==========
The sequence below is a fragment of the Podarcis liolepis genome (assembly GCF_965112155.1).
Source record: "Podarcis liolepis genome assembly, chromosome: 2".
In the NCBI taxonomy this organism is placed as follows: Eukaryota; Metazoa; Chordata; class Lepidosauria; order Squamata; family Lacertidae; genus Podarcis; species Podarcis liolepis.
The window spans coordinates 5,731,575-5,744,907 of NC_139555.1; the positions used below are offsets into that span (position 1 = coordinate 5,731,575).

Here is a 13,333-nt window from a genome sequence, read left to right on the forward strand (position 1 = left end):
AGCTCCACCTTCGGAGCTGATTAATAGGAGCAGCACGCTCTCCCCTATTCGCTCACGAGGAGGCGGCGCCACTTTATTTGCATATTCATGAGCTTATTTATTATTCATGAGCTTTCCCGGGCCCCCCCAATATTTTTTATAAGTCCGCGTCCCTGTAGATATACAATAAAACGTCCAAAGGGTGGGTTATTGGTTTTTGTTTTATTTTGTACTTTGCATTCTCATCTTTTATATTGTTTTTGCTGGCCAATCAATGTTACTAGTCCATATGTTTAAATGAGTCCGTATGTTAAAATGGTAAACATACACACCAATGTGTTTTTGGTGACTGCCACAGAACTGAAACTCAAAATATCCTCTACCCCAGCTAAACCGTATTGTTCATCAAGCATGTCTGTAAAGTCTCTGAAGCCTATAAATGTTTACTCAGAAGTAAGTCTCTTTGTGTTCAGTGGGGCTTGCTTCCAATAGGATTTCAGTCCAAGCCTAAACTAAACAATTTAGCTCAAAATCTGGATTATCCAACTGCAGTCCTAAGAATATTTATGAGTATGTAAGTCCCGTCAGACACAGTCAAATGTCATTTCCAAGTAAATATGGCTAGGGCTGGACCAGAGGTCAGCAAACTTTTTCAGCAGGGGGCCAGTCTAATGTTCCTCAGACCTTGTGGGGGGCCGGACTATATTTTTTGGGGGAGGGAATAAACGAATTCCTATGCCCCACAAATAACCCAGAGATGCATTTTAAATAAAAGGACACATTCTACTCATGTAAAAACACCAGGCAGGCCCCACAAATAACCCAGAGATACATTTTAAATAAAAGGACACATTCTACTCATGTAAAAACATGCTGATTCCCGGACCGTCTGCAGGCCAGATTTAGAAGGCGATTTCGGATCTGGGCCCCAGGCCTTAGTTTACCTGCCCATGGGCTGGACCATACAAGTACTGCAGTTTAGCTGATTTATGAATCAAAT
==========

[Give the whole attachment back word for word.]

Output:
The sequence below is a fragment of the Podarcis liolepis genome (assembly GCF_965112155.1).
Source record: "Podarcis liolepis genome assembly, chromosome: 2".
In the NCBI taxonomy this organism is placed as follows: Eukaryota; Metazoa; Chordata; class Lepidosauria; order Squamata; family Lacertidae; genus Podarcis; species Podarcis liolepis.
The window spans coordinates 5,731,575-5,744,907 of NC_139555.1; the positions used below are offsets into that span (position 1 = coordinate 5,731,575).

Here is a 13,333-nt window from a genome sequence, read left to right on the forward strand (position 1 = left end):
AGCTCCACCTTCGGAGCTGATTAATAGGAGCAGCACGCTCTCCCCTATTCGCTCACGAGGAGGCGGCGCCACTTTATTTGCATATTCATGAGCTTATTTATTATTCATGAGCTTTCCCGGGCCCCCCCAATATTTTTTATAAGTCCGCGTCCCTGTAGATATACAATAAAACGTCCAAAGGGTGGGTTATTGGTTTTTGTTTTATTTTGTACTTTGCATTCTCATCTTTTATATTGTTTTTGCTGGCCAATCAATGTTACTAGTCCATATGTTTAAATGAGTCCGTATGTTAAAATGGTAAACATACACACCAATGTGTTTTTGGTGACTGCCACAGAACTGAAACTCAAAATATCCTCTACCCCAGCTAAACCGTATTGTTCATCAAGCATGTCTGTAAAGTCTCTGAAGCCTATAAATGTTTACTCAGAAGTAAGTCTCTTTGTGTTCAGTGGGGCTTGCTTCCAATAGGATTTCAGTCCAAGCCTAAACTAAACAATTTAGCTCAAAATCTGGATTATCCAACTGCAGTCCTAAGAATATTTATGAGTATGTAAGTCCCGTCAGACACAGTCAAATGTCATTTCCAAGTAAATATGGCTAGGGCTGGACCAGAGGTCAGCAAACTTTTTCAGCAGGGGGCCAGTCTAATGTTCCTCAGACCTTGTGGGGGGCCGGACTATATTTTTTGGGGGAGGGAATAAACGAATTCCTATGCCCCACAAATAACCCAGAGATGCATTTTAAATAAAAGGACACATTCTACTCATGTAAAAACACCAGGCAGGCCCCACAAATAACCCAGAGATACATTTTAAATAAAAGGACACATTCTACTCATGTAAAAACATGCTGATTCCCGGACCGTCTGCAGGCCAGATTTAGAAGGCGATTTCGGATCTGGGCCCCAGGCCTTAGTTTACCTGCCCATGGGCTGGACCATACAAGTACTGCAGTTTAGCTGATTTATGAATCAAAT